Lions? Hey, why not?

I STUMBLED THROUGH the glade, shouting Meg’s name. I knew it was pointless, but yelling felt good. I looked for signs of broken branches or trampled ground. Surely two tank-size ants would leave a trail I could follow. But I was not Artemis; I did not have my sister’s skill with tracking. I had no idea which direction they’d taken my friend.

I retrieved Meg’s swords from the mud. Instantly, they changed into gold rings—so small, so easily lost, like a mortal life. I may have cried. I tried to break my ridiculous combat ukulele, but the Celestial bronze instrument defied my attempts. Finally, I yanked off the A string, threaded it through Meg’s rings, and tied them around my neck.

“Meg, I will find you,” I muttered.

Her abduction was my fault. I was sure of this. By playing music and saving myself, I had broken my oath on the River Styx. Instead of punishing me directly, Zeus or the Fates or all the gods together had visited their wrath upon Meg McCaffrey.

How could I have been so foolish? Whenever I angered the other gods, those closest to me were struck down. I’d lost Daphne because of one careless comment to Eros. I’d lost the beautiful Hyacinthus because of a quarrel with Zephyros. Now my broken oath would cost Meg her life.

No, I told myself. I won’t allow it.

I was so nauseous, I could barely walk. Someone seemed to be inflating a balloon inside my brain. Yet I managed to stumble to the rim of Pete’s geyser.

“Pete!” I shouted. “Show yourself, you cowardly telemarketer!”

Water shot skyward with a sound like the blast of an organ’s lowest pipe. In the swirling steam, the palikos appeared, his mud-gray face hardening with anger.

“You call me a TELEMARKETER?” he demanded. “We run a full-service PR firm!”

I doubled over and vomited in his crater, which I thought an appropriate response.

“Stop that!” Pete complained.

“I need to find Meg.” I wiped my mouth with a shaky hand. “What would the myrmekes do with her?”

“I don’t know!”

“Tell me or I will not complete your customer service survey.”

Pete gasped. “That’s terrible! Your feedback is important!” He floated down to my side. “Oh, dear…your head doesn’t look good. You’ve got a big gash on your scalp, and there’s blood. That must be why you’re not thinking clearly.”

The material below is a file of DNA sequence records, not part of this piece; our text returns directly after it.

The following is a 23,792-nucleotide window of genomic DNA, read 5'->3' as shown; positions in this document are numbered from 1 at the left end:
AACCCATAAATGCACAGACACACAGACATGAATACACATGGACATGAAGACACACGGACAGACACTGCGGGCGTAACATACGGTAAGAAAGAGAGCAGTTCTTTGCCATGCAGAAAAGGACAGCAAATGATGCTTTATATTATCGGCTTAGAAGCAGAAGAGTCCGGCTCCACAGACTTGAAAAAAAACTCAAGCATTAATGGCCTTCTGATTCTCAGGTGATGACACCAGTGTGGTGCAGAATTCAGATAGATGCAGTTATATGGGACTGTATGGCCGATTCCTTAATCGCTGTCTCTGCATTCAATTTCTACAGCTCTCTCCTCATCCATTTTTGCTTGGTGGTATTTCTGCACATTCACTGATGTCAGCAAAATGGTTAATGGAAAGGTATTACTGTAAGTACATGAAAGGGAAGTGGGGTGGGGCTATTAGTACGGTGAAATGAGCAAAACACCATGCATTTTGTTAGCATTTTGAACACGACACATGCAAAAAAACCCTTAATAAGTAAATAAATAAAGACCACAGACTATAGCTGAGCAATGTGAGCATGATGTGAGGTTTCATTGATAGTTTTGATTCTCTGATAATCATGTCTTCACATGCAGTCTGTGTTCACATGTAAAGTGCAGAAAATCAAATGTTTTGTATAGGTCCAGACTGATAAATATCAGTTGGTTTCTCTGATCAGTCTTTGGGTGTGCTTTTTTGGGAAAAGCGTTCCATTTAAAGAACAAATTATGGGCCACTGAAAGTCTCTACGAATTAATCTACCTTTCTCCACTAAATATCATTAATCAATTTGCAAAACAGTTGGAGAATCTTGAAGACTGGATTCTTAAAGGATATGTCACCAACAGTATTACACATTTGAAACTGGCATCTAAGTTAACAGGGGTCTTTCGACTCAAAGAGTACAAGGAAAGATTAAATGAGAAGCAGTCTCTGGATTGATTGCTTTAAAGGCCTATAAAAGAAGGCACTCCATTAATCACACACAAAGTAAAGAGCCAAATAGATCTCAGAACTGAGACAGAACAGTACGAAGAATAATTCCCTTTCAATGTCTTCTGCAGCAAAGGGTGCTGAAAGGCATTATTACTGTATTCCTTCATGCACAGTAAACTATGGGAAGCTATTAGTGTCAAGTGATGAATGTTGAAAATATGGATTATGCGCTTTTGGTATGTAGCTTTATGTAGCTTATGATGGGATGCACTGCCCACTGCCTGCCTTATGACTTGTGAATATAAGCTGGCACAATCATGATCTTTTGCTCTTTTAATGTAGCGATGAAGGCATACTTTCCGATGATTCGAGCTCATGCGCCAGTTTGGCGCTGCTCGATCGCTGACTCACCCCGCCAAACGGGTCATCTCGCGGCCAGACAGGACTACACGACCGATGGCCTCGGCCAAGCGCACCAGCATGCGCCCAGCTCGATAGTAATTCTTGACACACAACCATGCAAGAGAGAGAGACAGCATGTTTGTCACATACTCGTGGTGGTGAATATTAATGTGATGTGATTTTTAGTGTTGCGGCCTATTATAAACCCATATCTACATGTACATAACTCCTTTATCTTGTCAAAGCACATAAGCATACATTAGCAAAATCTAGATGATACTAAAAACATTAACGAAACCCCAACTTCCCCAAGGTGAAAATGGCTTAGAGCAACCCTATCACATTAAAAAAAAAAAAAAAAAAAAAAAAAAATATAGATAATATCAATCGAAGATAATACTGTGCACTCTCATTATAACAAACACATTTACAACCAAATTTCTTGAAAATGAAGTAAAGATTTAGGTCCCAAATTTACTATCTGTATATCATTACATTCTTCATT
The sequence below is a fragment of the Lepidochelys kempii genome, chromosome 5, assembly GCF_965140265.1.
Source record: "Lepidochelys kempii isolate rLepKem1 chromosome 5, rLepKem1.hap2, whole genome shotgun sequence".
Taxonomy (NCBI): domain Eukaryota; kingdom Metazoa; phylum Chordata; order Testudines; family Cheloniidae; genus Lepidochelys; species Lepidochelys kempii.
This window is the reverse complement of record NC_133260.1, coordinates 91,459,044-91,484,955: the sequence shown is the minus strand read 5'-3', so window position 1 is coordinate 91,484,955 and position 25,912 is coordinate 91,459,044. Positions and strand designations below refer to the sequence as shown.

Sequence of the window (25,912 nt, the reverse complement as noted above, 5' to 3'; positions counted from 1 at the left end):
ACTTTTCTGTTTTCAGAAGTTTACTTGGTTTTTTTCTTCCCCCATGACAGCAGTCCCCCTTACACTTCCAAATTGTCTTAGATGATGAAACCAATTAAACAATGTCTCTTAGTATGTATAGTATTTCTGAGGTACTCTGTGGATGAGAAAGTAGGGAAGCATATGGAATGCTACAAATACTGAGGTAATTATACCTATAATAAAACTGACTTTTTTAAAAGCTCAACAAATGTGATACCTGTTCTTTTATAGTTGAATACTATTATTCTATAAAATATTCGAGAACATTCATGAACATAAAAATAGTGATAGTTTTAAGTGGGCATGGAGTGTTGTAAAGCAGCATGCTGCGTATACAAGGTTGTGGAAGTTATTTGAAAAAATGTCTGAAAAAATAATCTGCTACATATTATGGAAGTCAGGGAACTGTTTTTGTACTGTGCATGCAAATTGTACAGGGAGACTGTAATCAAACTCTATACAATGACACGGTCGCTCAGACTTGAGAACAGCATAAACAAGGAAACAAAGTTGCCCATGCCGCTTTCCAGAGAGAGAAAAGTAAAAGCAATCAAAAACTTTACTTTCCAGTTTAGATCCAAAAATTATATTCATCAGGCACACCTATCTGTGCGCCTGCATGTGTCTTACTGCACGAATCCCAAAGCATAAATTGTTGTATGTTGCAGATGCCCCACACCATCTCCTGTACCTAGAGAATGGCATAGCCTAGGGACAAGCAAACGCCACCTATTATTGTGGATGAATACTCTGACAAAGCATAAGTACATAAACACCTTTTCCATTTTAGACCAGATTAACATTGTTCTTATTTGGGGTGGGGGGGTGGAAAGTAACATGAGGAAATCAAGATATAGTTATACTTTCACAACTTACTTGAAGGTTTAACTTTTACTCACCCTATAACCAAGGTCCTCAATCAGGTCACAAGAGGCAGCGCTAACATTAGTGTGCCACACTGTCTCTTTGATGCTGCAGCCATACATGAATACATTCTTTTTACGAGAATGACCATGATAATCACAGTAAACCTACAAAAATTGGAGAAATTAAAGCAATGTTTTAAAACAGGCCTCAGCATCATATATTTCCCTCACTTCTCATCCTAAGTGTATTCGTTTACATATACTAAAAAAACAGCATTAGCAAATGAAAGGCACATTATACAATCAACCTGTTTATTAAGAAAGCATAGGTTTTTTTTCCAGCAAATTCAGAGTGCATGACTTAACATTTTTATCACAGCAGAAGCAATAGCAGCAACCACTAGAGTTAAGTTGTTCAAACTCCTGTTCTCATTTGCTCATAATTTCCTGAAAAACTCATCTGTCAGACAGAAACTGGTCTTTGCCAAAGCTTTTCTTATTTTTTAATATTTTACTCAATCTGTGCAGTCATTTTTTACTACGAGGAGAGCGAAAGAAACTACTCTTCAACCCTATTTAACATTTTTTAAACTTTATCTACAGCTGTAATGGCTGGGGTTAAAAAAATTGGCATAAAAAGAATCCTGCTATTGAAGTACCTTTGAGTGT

“I don’t care!” I yelled, which only made the pounding in my head worse. “Where is the myrmekes’ nest?”

Pete wrung his steamy hands. “Well, that’s what we were talking about earlier. That’s where Paulie went. The nest is the only entrance.”

“To what?”

“To the Grove of Dodona.”

My stomach solidified into a pack of ice, which was unfair, because I needed one for my head. “The ant nest…is the way to the grove?”

“Look, you need medical attention. I told Paulie we should have a first-aid station for visitors.” He fished around in his nonexistent pockets. “Let me just mark the location of the Apollo cabin—”

“If you pull out a brochure,” I warned, “I will make you eat it. Now, explain how the nest leads to the grove.”

Pete’s face turned yellow, or perhaps that was just my vision getting worse. “Paulie didn’t tell me everything. There’s this thicket of woods that’s grown so dense, nobody can get in. I mean, even from above, the branches are like…” He laced his muddy fingers, then caused them to liquefy and melt into one another, which made his point quite well.

“Anyway”—he pulled his hands apart—“the grove is in there. It could have been slumbering for centuries. Nobody on the board of directors even knew about it. Then, all of a sudden, the trees started whispering. Paulie figured those darned ants must have burrowed into the grove from underneath, and that’s what woke it up.”

I tried to make sense of that. It was difficult with a swollen brain. “Which way is the nest?”

“North of here,” Pete said. “Half a mile. But, man, you are in no shape—”

“I must! Meg needs me!”

Pete grabbed my arm. His grip was like a warm wet tourniquet. “She’s got time. If they carried her off in one piece, that means she’s not dead yet.”

“She will be soon enough!”

“Nah. Before Paulie…before he disappeared, he went into that nest a few times looking for the tunnel to the grove. He told me those myrmekes like to goop up their victims and let them, um, ripen until they’re soft enough for the hatchlings to eat.”